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Pregnancy at high altitude in the Andes leads to increased total vessel density in healthy newborns

Gassmann, NN; van Elteren, HA; Goos, TG; Morales, CR; Rivera-Ch, M; Martin, DS; Cabala Peralta, P; ... de Jonge, RC; + view all (2016) Pregnancy at high altitude in the Andes leads to increased total vessel density in healthy newborns. Journal of Applied Physiology , 121 (3) pp. 709-715. 10.1152/japplphysiol.00561.2016. Green open access

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Abstract

The developing human fetus is able to cope with the physiological reduction in oxygen supply occurring in utero. However, it is not known if microvascularization of the fetus is augmented when pregnancy occurs at high altitude. Fifty-three healthy term newborns in Puno, Peru (3,840 m) were compared with sea-level controls. Pre- and postductal arterial oxygen saturation (SpO2) was determined. Cerebral and calf muscle regional tissue oxygenation was measured using near infrared spectroscopy (NIRS). Skin microcirculation was noninvasively measured using incident dark field imaging. Pre- and postductal SpO2 in Peruvian babies was 88.1 and 88.4%, respectively, which was 10.4 and 9.7% lower than in newborns at sea level (P < 0.001). Cerebral and regional oxygen saturation was significantly lower in the Peruvian newborns (cerebral: 71.0 vs. 74.9%; regional: 68.5 vs. 76.0%, P < 0.001). Transcutaneously measured total vessel density in the Peruvian newborns was 14% higher than that in the newborns born at sea level (29.7 vs. 26.0 mm/mm(2); P ≤ 0.001). This study demonstrates that microvascular vessel density in neonates born to mothers living at high altitude is higher than that in neonates born at sea level.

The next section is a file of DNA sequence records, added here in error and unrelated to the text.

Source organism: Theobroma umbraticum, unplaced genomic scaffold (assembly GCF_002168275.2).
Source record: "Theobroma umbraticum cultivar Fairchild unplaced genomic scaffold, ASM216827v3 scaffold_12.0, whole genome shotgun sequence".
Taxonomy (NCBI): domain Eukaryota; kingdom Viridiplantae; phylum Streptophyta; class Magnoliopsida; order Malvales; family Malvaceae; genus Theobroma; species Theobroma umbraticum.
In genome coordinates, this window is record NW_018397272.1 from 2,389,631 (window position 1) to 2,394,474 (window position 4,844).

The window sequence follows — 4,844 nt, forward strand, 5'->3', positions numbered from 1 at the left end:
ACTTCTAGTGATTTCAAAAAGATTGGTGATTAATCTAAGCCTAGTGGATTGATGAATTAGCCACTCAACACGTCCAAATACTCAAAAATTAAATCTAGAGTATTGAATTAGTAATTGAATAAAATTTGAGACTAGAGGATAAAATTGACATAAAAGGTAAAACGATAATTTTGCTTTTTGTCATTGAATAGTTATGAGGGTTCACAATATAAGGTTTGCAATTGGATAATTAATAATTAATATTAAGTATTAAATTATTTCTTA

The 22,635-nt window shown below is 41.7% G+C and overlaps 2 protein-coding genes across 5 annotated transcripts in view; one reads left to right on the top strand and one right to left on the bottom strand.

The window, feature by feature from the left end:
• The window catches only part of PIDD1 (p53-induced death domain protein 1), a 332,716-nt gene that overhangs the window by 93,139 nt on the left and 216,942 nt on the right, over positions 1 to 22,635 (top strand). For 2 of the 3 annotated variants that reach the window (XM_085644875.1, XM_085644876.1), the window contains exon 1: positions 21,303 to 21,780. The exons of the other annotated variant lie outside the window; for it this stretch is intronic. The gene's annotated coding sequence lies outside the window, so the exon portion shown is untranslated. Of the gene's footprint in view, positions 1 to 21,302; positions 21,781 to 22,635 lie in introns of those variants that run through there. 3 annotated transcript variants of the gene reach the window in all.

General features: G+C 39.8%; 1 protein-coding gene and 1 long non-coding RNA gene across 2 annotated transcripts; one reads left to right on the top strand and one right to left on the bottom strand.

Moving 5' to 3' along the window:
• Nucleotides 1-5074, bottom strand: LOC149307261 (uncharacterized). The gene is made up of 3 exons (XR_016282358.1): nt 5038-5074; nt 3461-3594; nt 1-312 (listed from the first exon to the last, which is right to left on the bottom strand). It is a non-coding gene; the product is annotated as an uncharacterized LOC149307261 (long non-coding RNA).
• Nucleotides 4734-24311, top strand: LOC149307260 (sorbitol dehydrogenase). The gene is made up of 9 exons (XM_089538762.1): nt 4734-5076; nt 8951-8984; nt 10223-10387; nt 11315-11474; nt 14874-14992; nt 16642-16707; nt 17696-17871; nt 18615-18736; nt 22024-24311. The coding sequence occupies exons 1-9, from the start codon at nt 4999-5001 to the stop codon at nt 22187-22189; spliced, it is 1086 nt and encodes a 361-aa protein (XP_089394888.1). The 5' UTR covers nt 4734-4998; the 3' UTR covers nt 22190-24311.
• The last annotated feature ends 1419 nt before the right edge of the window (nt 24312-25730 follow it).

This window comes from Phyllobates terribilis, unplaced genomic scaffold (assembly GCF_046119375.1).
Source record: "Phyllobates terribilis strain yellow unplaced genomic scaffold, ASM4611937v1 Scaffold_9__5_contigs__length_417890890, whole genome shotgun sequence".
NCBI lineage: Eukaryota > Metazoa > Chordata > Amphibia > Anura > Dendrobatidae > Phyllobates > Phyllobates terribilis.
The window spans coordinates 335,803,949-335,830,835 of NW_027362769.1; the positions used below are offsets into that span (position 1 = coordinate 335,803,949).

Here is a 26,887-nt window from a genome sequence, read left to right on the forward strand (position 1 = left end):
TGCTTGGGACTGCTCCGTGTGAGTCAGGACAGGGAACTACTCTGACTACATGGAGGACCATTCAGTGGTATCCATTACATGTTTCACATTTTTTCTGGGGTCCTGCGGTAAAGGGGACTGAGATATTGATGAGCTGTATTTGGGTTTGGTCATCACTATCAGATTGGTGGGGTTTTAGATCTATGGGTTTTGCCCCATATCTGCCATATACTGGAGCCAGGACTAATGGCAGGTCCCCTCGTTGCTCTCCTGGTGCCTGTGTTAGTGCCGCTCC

Type: Article
Title: Pregnancy at high altitude in the Andes leads to increased total vessel density in healthy newborns
Location: United States
Open access status: An open access version is available from UCL Discovery
DOI: 10.1152/japplphysiol.00561.2016
Publisher version: http://dx.doi.org/10.1152/japplphysiol.00561.2016
Language: English
Additional information: Copyright © 2016 the American Physiological Society.
Keywords: hypoxia, incident dark field imaging, microcirculation, near infrared spectroscopy, neonates, oxygen profiling
UCL classification: UCL
UCL > Provost and Vice Provost Offices > School of Life and Medical Sciences
UCL > Provost and Vice Provost Offices > School of Life and Medical Sciences > Faculty of Medical Sciences
UCL > Provost and Vice Provost Offices > School of Life and Medical Sciences > Faculty of Medical Sciences > Div of Surgery and Interventional Sci
UCL > Provost and Vice Provost Offices > School of Life and Medical Sciences > Faculty of Medical Sciences > Div of Surgery and Interventional Sci > Department of Surgical Biotechnology
URI: https://discovery.ucl.ac.uk/id/eprint/1508912
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